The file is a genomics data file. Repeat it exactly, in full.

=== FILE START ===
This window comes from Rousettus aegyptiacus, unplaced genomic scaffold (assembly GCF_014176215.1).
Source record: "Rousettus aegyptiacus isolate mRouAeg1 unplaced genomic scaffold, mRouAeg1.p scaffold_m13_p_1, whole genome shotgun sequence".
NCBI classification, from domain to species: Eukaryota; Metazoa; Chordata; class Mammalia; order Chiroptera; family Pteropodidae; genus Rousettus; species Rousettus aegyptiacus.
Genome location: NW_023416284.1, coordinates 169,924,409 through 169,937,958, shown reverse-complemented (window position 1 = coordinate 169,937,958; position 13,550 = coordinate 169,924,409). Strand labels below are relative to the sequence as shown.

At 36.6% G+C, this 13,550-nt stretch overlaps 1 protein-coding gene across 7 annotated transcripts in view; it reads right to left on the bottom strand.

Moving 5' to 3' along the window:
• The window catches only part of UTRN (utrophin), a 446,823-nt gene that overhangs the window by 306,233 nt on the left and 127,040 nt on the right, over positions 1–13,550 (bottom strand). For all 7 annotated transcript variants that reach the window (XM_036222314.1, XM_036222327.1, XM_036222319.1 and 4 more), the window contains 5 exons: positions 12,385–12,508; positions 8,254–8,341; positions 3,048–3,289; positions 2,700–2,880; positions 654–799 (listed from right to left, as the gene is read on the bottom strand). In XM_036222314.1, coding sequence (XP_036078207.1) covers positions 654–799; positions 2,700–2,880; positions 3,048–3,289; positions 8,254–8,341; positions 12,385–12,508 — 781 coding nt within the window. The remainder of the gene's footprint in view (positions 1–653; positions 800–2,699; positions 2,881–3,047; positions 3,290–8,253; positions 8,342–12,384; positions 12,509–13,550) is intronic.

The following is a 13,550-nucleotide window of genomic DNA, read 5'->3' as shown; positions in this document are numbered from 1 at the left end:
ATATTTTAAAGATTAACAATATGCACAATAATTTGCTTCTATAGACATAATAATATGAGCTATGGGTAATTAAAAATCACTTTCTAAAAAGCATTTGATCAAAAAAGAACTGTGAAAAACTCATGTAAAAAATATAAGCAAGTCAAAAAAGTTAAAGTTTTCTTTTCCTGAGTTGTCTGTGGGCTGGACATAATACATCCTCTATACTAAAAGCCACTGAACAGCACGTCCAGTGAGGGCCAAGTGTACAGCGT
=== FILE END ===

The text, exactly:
This window comes from Rousettus aegyptiacus, unplaced genomic scaffold (assembly GCF_014176215.1).
Source record: "Rousettus aegyptiacus isolate mRouAeg1 unplaced genomic scaffold, mRouAeg1.p scaffold_m13_p_1, whole genome shotgun sequence".
NCBI classification, from domain to species: Eukaryota; Metazoa; Chordata; class Mammalia; order Chiroptera; family Pteropodidae; genus Rousettus; species Rousettus aegyptiacus.
Genome location: NW_023416284.1, coordinates 169,924,409 through 169,937,958, shown reverse-complemented (window position 1 = coordinate 169,937,958; position 13,550 = coordinate 169,924,409). Strand labels below are relative to the sequence as shown.

At 36.6% G+C, this 13,550-nt stretch overlaps 1 protein-coding gene across 7 annotated transcripts in view; it reads right to left on the bottom strand.

Moving 5' to 3' along the window:
• The window catches only part of UTRN (utrophin), a 446,823-nt gene that overhangs the window by 306,233 nt on the left and 127,040 nt on the right, over positions 1–13,550 (bottom strand). For all 7 annotated transcript variants that reach the window (XM_036222314.1, XM_036222327.1, XM_036222319.1 and 4 more), the window contains 5 exons: positions 12,385–12,508; positions 8,254–8,341; positions 3,048–3,289; positions 2,700–2,880; positions 654–799 (listed from right to left, as the gene is read on the bottom strand). In XM_036222314.1, coding sequence (XP_036078207.1) covers positions 654–799; positions 2,700–2,880; positions 3,048–3,289; positions 8,254–8,341; positions 12,385–12,508 — 781 coding nt within the window. The remainder of the gene's footprint in view (positions 1–653; positions 800–2,699; positions 2,881–3,047; positions 3,290–8,253; positions 8,342–12,384; positions 12,509–13,550) is intronic.

The following is a 13,550-nucleotide window of genomic DNA, read 5'->3' as shown; positions in this document are numbered from 1 at the left end:
ATATTTTAAAGATTAACAATATGCACAATAATTTGCTTCTATAGACATAATAATATGAGCTATGGGTAATTAAAAATCACTTTCTAAAAAGCATTTGATCAAAAAAGAACTGTGAAAAACTCATGTAAAAAATATAAGCAAGTCAAAAAAGTTAAAGTTTTCTTTTCCTGAGTTGTCTGTGGGCTGGACATAATACATCCTCTATACTAAAAGCCACTGAACAGCACGTCCAGTGAGGGCCAAGTGTACAGCGT